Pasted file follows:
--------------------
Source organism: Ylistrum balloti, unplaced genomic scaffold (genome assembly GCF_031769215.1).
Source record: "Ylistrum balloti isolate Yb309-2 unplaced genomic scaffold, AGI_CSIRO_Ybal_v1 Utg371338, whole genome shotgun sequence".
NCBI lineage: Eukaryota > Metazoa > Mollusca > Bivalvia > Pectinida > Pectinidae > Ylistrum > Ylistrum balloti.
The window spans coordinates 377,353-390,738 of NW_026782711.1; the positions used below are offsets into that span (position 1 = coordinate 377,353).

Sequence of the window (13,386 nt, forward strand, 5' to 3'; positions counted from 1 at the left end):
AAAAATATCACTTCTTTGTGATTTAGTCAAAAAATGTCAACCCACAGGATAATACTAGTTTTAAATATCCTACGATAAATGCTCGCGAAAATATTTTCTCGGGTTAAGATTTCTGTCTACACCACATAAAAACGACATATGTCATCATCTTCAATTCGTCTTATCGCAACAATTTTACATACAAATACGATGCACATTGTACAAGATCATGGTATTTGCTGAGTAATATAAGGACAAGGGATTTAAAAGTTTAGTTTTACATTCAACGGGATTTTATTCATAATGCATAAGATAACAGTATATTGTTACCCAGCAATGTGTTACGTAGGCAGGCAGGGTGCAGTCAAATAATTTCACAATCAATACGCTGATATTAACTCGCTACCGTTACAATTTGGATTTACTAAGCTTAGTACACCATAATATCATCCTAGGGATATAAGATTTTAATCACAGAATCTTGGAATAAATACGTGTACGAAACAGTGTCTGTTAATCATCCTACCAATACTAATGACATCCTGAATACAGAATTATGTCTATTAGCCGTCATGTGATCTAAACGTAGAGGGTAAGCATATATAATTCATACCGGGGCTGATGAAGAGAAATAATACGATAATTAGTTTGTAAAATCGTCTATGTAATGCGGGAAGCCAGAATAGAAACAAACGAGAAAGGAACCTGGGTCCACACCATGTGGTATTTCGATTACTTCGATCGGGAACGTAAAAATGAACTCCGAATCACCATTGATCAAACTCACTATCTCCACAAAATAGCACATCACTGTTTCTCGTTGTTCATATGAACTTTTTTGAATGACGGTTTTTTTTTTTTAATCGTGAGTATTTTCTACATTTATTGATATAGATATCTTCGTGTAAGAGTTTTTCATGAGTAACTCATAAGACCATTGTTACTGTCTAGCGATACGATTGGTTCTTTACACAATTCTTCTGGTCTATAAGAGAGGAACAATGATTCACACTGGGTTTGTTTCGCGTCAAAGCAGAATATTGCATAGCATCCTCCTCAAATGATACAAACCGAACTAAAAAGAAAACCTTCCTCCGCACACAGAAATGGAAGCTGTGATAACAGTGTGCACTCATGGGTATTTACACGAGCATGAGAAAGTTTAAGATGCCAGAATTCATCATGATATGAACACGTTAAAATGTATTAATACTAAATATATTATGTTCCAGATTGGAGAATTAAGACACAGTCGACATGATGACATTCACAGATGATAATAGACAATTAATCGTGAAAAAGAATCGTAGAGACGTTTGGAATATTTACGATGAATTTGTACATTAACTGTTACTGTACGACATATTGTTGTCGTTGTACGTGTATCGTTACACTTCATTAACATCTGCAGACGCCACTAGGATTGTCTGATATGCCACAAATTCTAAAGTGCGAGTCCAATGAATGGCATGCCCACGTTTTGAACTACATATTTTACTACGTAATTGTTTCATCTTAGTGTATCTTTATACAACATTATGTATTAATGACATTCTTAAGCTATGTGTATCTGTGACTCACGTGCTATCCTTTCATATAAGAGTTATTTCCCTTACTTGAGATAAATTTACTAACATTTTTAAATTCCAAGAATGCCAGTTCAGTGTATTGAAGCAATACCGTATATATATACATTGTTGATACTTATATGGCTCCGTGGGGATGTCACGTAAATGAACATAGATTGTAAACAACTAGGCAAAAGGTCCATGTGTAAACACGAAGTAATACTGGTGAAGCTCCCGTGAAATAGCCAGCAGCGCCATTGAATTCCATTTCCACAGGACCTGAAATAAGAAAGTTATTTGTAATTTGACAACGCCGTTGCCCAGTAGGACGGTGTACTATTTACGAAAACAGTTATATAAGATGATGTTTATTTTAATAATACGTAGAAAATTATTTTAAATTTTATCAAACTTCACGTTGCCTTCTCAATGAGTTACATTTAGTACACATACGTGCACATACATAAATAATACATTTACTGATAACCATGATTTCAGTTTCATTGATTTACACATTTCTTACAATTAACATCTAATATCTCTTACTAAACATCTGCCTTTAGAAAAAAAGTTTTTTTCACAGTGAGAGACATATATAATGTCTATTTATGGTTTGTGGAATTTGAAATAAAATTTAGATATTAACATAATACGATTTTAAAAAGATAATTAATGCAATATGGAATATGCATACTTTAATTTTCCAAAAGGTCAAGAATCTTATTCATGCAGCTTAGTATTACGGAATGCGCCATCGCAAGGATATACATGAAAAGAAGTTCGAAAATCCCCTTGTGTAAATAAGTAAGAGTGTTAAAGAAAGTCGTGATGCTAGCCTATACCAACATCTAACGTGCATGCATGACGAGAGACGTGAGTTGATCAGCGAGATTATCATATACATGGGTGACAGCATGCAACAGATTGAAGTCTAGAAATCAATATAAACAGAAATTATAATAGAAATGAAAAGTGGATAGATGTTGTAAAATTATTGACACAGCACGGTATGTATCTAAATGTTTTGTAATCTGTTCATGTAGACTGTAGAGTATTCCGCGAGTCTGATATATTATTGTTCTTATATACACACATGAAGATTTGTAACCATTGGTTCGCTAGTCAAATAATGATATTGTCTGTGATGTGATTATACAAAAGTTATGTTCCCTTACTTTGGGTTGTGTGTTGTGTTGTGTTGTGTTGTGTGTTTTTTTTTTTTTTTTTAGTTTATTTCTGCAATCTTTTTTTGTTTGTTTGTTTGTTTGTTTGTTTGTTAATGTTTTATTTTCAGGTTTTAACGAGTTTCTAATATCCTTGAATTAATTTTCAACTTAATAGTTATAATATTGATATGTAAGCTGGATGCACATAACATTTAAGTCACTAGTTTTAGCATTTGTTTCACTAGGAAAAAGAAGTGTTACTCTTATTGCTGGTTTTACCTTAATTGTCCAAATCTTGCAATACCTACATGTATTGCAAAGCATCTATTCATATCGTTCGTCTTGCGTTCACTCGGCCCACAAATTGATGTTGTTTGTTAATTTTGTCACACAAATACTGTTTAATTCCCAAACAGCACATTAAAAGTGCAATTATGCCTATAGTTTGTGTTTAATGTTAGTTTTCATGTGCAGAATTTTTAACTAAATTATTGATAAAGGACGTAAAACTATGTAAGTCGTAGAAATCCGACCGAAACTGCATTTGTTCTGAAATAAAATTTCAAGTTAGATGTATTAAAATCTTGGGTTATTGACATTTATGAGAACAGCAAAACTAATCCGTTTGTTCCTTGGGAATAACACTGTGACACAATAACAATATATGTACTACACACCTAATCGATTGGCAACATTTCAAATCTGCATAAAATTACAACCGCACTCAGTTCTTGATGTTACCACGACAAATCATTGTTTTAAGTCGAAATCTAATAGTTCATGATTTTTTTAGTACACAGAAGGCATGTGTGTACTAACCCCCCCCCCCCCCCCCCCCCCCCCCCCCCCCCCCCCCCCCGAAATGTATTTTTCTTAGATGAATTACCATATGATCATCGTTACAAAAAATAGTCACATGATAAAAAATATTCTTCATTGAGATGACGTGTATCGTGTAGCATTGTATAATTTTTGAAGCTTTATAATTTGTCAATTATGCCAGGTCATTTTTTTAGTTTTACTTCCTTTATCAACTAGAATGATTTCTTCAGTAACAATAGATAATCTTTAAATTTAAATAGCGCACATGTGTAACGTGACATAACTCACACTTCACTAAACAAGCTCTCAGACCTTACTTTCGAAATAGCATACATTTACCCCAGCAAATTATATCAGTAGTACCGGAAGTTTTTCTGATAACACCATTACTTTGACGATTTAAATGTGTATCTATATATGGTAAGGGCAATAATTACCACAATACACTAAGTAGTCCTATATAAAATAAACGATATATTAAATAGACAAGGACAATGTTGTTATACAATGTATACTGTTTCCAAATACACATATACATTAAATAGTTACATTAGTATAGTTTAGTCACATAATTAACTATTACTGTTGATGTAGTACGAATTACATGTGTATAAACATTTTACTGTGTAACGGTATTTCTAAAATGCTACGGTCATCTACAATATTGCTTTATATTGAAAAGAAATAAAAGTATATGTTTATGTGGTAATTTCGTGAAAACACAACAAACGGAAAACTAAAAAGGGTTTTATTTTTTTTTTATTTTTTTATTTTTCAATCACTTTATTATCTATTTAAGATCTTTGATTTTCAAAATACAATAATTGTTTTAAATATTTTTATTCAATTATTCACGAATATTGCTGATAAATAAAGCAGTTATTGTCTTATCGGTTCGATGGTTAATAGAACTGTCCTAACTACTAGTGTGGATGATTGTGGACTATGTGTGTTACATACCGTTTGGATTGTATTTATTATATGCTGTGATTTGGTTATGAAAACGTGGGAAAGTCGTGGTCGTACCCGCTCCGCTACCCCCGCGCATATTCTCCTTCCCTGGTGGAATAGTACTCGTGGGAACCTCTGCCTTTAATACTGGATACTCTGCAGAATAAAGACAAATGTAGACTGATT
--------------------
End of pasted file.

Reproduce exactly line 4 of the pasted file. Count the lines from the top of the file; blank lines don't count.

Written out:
The window spans coordinates 377,353-390,738 of NW_026782711.1; the positions used below are offsets into that span (position 1 = coordinate 377,353).